Hayward Mayor Barbara Halliday takes
the oath of office Tuesday night.

HAYWARD CITY COUNCIL | Hayward said goodbye to one mayor and welcomed a familiar face. Mayor Barbara Halliday took the oath of office Tuesday night and urged residents to join her in moving Hayward forward. “I’m ready to get to work and I hope everyone else is,” she said during her inaugural address.

Halliday, who topped a four-person field last June to replace the retiring Michael Sweeney, said, “My most important goal is to make this city a more nurturing and healthier place for children to grow up in.” She also vowed to boost Hayward’s moribund economy and improve its overall quality of life, including seeing through the new general plan sketched out over the past year.

Strengthening partnerships with the school district, Hayward’s colleges, its business community and faith-based institutions will have be important to the city’s future, said Halliday. “None of us can do it alone. We have to work together.”

Civic participation in Hayward has been a lingering problem, as has voter apathy. Halliday notably challenged residents by evoking President John F. Kennedy’s inaugural speech to give back to their community. “We need to step it up and bring a lot of other people with us,” she said.

Outgoing mayor Michael Sweeney ended eight years at the helm in Hayward thanking residents for giving him his start in politics starting with his election to the City Council in 1982. “At the end of the day we serve you all and without you the City of Hayward doesn’t mean a whole heck of a lot,” Sweeney said, while addressing residents.

In addition to Sweeney, the Hayward City Council also said farewell, at least for the time being, to Councilmember Mark Salinas, who chose to run for mayor instead of defending his council seat this spring. Salinas, however, could be a strong front runner for appointment later this month to Halliday’s remaining two years of her council term. In fact, his final remarks sounded much like a pitch for a return to the City Council. “Our city’s future is based on much we invest in our city’s children, college students and our families. Hayward has all of the ingredients that some of our most developed cities in our area and the world has,” said Salinas, before adding, “Of course, I would have liked to have won, but I didn’t and when you lose, you have to say goodbye.”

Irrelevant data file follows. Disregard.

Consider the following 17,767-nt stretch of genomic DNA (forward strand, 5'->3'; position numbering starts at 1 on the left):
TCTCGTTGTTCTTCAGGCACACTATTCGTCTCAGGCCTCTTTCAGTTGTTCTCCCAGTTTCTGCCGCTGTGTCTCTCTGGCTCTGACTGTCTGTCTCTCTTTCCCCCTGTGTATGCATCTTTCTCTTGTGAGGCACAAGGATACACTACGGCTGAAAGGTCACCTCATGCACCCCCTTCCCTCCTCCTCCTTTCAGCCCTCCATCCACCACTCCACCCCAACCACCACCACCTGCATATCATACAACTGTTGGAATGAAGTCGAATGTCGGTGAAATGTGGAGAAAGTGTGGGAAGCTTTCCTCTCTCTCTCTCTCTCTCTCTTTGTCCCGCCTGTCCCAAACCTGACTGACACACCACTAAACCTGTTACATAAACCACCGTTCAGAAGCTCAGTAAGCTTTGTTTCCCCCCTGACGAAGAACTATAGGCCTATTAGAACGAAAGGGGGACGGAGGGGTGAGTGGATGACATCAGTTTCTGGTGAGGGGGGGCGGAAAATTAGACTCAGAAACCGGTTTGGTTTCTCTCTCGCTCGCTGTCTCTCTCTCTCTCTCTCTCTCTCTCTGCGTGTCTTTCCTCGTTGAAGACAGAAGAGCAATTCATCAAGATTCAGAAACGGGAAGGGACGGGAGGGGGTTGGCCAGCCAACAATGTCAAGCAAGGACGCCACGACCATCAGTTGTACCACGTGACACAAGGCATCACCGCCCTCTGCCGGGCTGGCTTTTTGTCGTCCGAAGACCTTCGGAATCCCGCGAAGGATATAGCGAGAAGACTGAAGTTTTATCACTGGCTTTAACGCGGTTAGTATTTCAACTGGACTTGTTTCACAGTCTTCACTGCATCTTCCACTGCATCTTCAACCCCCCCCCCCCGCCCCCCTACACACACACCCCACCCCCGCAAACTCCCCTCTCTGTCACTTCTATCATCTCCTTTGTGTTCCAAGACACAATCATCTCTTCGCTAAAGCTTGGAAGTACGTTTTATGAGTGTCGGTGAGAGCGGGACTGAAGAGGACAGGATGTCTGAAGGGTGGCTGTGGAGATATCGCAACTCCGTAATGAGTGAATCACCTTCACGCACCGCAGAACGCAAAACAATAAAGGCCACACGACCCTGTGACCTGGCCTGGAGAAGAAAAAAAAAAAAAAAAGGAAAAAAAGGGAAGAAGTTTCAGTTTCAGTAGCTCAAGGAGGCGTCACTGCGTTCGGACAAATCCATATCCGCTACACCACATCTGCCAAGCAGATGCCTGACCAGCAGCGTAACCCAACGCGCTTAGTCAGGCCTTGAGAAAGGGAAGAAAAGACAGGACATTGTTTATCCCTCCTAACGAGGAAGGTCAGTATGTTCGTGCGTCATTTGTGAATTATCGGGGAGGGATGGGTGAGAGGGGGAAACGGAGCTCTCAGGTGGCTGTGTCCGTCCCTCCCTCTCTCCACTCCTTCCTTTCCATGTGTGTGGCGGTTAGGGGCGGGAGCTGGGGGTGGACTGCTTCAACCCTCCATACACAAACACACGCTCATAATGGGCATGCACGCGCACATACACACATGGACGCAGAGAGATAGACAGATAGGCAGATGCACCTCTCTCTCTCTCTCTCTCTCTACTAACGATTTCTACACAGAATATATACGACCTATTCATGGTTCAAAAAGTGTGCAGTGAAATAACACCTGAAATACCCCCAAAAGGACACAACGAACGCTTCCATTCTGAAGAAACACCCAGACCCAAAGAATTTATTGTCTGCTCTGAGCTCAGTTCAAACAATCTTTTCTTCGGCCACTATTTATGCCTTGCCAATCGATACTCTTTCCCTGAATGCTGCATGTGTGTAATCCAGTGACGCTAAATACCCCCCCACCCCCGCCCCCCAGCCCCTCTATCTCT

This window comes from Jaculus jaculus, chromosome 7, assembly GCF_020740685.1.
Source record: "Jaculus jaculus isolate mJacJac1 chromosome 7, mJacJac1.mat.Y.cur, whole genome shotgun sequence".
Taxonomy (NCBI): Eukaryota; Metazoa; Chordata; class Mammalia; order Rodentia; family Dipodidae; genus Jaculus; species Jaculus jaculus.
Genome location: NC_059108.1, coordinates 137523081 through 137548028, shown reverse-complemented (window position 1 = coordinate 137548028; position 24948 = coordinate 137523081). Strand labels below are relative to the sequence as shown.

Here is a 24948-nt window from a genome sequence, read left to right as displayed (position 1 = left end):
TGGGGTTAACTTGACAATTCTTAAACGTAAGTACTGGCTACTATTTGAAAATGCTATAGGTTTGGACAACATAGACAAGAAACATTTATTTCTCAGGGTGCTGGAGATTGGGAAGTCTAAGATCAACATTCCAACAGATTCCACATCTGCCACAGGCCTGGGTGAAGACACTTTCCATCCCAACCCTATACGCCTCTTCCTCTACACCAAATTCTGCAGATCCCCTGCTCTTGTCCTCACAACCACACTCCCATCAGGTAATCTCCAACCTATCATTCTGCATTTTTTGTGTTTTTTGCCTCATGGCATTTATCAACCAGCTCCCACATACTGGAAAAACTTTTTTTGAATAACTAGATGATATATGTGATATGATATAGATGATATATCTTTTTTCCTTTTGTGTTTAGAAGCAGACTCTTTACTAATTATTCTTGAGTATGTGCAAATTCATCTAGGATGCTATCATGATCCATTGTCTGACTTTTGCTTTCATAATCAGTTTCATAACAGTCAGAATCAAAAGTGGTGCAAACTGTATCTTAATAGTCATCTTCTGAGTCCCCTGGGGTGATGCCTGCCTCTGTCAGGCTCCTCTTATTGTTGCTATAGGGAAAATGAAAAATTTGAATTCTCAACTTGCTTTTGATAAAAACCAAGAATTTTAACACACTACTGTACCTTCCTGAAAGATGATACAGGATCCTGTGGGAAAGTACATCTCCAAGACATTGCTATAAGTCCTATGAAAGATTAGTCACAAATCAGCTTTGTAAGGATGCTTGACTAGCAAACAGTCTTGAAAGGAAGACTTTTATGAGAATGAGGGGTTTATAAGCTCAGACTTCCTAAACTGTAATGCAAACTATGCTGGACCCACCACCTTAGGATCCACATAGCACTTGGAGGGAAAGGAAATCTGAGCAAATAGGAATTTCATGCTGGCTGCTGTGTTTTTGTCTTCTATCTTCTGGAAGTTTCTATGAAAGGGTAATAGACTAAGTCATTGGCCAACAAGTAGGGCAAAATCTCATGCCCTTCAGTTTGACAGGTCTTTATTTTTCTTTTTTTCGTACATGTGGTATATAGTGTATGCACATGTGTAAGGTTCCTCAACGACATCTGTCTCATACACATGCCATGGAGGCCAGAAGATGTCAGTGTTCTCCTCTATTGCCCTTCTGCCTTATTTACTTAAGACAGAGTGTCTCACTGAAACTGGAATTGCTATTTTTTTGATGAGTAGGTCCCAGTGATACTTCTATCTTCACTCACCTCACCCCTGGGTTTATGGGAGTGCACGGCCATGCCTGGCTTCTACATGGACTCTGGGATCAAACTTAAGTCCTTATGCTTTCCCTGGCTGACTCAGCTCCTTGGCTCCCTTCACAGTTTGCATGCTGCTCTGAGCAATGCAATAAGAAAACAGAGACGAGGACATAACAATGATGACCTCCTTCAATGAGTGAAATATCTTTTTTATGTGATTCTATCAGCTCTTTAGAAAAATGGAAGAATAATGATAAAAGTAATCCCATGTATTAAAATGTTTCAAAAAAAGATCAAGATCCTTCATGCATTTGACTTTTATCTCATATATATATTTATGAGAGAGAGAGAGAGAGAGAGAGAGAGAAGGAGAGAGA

New Councilmember Sara Lamnin, the top vote-getter last June in the City Council race, struck a positive note throughout her remarks and declared, “Together we will move Hayward forward.” In addition, Councilmember Marvin Peixoto was sworn-in for a second term and the new City Council voted to name Councilmember Greg Jones as mayor pro tempore (Hayward’s version of vice mayor) for the next year.

Meanwhile, the dais is still missing a seventh member. On Tuesday night, the new council agreed to a timeline for securing applications and determining an interview schedule that could fill out the council before the end of this month. The application is available on the city’s web site and due before the end of business hours next Wednesday, July 16.

Two days later each council member will choose up to five applicants and candidates named on at least three ballots will be interviewed during the July 22 council meeting. A new member could potentially be named that night. The approved timeline allows for the decision to be put before voters during the November General Election. However, there appears to be little support for leaving the council in flux for another four months.